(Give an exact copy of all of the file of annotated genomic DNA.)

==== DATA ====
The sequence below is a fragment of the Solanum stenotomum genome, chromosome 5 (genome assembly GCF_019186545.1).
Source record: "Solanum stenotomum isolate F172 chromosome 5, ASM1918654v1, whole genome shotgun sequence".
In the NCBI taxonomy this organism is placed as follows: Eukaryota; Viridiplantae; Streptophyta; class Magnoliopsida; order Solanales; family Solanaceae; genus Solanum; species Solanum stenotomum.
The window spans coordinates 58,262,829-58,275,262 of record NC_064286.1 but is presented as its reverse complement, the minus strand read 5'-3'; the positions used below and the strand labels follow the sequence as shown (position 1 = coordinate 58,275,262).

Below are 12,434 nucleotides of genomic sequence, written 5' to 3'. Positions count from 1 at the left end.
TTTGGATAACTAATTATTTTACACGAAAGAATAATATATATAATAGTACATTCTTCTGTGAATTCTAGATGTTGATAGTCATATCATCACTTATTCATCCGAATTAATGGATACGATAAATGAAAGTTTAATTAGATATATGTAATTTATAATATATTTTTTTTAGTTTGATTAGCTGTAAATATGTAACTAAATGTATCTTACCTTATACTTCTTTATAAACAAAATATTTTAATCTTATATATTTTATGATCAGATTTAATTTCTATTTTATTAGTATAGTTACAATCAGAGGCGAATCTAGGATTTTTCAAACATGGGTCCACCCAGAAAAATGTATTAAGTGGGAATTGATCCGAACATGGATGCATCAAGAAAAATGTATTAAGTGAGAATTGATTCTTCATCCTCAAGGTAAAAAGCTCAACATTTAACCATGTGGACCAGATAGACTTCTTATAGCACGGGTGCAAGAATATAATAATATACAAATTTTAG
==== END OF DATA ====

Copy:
The sequence below is a fragment of the Solanum stenotomum genome, chromosome 5 (genome assembly GCF_019186545.1).
Source record: "Solanum stenotomum isolate F172 chromosome 5, ASM1918654v1, whole genome shotgun sequence".
In the NCBI taxonomy this organism is placed as follows: Eukaryota; Viridiplantae; Streptophyta; class Magnoliopsida; order Solanales; family Solanaceae; genus Solanum; species Solanum stenotomum.
The window spans coordinates 58,262,829-58,275,262 of record NC_064286.1 but is presented as its reverse complement, the minus strand read 5'-3'; the positions used below and the strand labels follow the sequence as shown (position 1 = coordinate 58,275,262).

Below are 12,434 nucleotides of genomic sequence, written 5' to 3'. Positions count from 1 at the left end.
TTTGGATAACTAATTATTTTACACGAAAGAATAATATATATAATAGTACATTCTTCTGTGAATTCTAGATGTTGATAGTCATATCATCACTTATTCATCCGAATTAATGGATACGATAAATGAAAGTTTAATTAGATATATGTAATTTATAATATATTTTTTTTAGTTTGATTAGCTGTAAATATGTAACTAAATGTATCTTACCTTATACTTCTTTATAAACAAAATATTTTAATCTTATATATTTTATGATCAGATTTAATTTCTATTTTATTAGTATAGTTACAATCAGAGGCGAATCTAGGATTTTTCAAACATGGGTCCACCCAGAAAAATGTATTAAGTGGGAATTGATCCGAACATGGATGCATCAAGAAAAATGTATTAAGTGAGAATTGATTCTTCATCCTCAAGGTAAAAAGCTCAACATTTAACCATGTGGACCAGATAGACTTCTTATAGCACGGGTGCAAGAATATAATAATATACAAATTTTAG